Funerals Are Expensive — What If You Can't Afford One?

The cost of a funeral is expensive. GoFundMe has thousands of fundraisers to help cover funeral costs. What happens if you can’t afford a funeral?

Danielle Letenyei - Author

Feb. 28 2023, Published 2:54 p.m. ET

A casket at a funeral
Source: Getty Images

The crowdfunding site GoFundMe has thousands of fundraisers looking for financial help covering funeral costs. And it’s no wonder, because funeral costs add up quickly. The harsh reality is that dying is expensive.

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According to World Population Review, funeral expenses are usually between $6,000 and $12,000. Funeral costs can be higher depending on where you live in the U.S. The most expensive state to die in is Hawaii, where funeral expenses can cost nearly $15,000.

A couple at a funeral
Source: Getty Images
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Besides the funeral and casket cost, you’ll also need to pay for non-funeral expenses such as paying the clergy, musicians, luncheons, flowers, and cemetery expenses.

What happens if you can’t afford a funeral?

If your loved one dies and you can’t afford to pay for their funeral, crowdfunding sites like GoFundMe offer a good option to raise funds from friends and family to help cover the costs. A quick scan of the current funeral fundraisers on GoFundMe shows that many fundraisers are close to their goal, and some have even exceeded it.

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You may also consider taking out a loan to cover the funeral costs, but this can lead to debt issues down the road.

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What are some affordable funeral alternatives?

There are some low-cost burial options you may want to consider instead of a pricey funeral if you can’t afford it. Those options include:

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Cremation - Cremation is usually less expensive than a burial. Going through a funeral home for cremation can cost about $2,000 to $3,000. You can save even more if you skip the middleman (the funeral home) and work directly with the crematory. According to Funeralocity, a direct cremation costs between $600 and $3,000.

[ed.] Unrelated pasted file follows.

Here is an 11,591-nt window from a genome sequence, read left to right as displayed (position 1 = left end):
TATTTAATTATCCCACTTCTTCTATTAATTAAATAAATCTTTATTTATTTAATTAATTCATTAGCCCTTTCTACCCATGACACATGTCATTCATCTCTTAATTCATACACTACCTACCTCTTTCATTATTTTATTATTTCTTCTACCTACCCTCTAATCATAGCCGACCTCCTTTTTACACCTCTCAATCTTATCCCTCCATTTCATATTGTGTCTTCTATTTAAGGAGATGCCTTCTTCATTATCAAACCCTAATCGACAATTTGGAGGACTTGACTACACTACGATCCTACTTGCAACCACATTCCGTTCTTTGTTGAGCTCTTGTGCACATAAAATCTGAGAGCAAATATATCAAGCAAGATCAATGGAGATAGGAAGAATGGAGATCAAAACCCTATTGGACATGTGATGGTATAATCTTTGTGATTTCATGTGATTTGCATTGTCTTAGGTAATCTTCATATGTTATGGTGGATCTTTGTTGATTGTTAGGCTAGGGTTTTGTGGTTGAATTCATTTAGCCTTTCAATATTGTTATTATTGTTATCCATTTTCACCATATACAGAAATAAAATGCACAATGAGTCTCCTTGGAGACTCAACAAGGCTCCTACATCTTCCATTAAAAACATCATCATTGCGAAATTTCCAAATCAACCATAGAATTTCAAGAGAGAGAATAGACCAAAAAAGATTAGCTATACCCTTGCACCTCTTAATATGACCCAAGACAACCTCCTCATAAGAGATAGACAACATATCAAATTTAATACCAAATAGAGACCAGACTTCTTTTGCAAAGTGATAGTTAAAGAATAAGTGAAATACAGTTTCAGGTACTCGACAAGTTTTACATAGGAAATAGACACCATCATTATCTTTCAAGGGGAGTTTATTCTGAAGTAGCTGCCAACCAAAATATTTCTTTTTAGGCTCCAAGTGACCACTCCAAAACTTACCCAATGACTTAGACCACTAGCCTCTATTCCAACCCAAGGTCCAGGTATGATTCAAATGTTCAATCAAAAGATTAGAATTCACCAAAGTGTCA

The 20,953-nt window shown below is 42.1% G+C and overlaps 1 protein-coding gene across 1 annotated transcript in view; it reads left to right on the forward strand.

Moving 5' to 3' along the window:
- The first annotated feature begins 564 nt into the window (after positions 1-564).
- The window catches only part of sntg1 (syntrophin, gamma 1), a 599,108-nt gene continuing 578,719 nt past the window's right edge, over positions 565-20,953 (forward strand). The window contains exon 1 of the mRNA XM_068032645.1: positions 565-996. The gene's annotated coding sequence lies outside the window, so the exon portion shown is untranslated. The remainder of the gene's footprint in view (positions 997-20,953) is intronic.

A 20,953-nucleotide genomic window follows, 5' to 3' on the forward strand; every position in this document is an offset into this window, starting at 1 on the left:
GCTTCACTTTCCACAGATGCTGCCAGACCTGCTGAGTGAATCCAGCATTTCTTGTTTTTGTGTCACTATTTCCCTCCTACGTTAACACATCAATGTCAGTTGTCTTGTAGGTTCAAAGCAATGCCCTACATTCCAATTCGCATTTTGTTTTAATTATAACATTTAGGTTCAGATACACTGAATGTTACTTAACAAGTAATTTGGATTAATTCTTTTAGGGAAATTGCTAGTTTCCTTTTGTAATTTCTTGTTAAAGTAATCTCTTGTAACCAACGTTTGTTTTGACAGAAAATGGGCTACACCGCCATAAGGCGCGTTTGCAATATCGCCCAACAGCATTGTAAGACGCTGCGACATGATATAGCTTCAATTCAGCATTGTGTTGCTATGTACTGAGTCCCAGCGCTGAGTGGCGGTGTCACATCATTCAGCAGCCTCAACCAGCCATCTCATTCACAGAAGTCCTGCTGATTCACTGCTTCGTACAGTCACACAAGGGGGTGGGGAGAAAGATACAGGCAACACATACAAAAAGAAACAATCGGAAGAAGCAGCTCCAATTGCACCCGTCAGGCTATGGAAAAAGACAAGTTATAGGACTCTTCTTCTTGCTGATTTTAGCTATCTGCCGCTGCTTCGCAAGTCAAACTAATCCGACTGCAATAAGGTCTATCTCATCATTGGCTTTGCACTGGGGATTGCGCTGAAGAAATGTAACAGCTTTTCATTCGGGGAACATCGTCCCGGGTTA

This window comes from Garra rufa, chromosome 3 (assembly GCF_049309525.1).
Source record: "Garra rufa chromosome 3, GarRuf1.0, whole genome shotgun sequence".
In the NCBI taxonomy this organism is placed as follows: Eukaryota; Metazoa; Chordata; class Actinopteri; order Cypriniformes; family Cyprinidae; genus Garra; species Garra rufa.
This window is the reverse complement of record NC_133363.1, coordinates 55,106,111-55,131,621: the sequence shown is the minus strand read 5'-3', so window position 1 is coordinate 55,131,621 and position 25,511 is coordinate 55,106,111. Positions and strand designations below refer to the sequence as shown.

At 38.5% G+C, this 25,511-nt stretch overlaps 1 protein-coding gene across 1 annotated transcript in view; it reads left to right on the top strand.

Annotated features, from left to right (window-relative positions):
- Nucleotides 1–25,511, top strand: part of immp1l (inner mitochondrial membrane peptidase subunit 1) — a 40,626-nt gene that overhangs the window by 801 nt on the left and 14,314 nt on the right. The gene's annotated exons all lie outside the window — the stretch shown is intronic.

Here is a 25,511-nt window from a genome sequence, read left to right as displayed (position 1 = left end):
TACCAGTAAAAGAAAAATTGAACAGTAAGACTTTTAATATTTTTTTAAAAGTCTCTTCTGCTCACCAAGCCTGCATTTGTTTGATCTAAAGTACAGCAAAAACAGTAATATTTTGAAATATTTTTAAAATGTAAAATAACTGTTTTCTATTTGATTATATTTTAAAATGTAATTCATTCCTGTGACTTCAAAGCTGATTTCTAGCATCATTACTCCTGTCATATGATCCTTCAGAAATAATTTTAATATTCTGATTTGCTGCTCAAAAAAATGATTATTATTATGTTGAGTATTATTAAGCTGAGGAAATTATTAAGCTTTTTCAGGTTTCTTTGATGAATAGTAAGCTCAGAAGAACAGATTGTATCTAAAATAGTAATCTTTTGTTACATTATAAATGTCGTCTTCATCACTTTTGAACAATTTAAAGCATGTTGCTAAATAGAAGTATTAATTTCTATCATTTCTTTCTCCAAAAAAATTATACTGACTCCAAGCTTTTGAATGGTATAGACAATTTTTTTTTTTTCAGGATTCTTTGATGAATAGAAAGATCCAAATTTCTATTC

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A “green” burial - The Green Burial Council defines a “green” burial as one with minimal environmental impact. In a green burial, there isn't an expensive casket and no embalming of the body. The body is instead placed in a shroud or biodegradable casket.

Skip the funeral home - Most funeral expenses come from working with a funeral home to help with the arrangements, such as the visitation and funeral. You can save money by arranging a ceremony or celebration of life at home or a meaningful spot like a park. If you decide to take this route, you should ensure that home funerals aren't restricted in the state where you plan to have the event.

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People visiting a cemetery
Source: Pexels

Donate the body to science - If you have absolutely no money to pay for a funeral, you could donate the deceased’s body to an educational institution for scientific research.

How can you pre-plan for funeral expenses?

No one ever really plans on dying, but pre-planning your funeral and how it will be paid for can prevent your loved ones from getting into a situation where they can’t afford to give you a proper burial. You can start putting money in a funeral trust or paying for burial or life insurance while you are still alive so that if you die unexpectedly, your family members will be able to afford your funeral.

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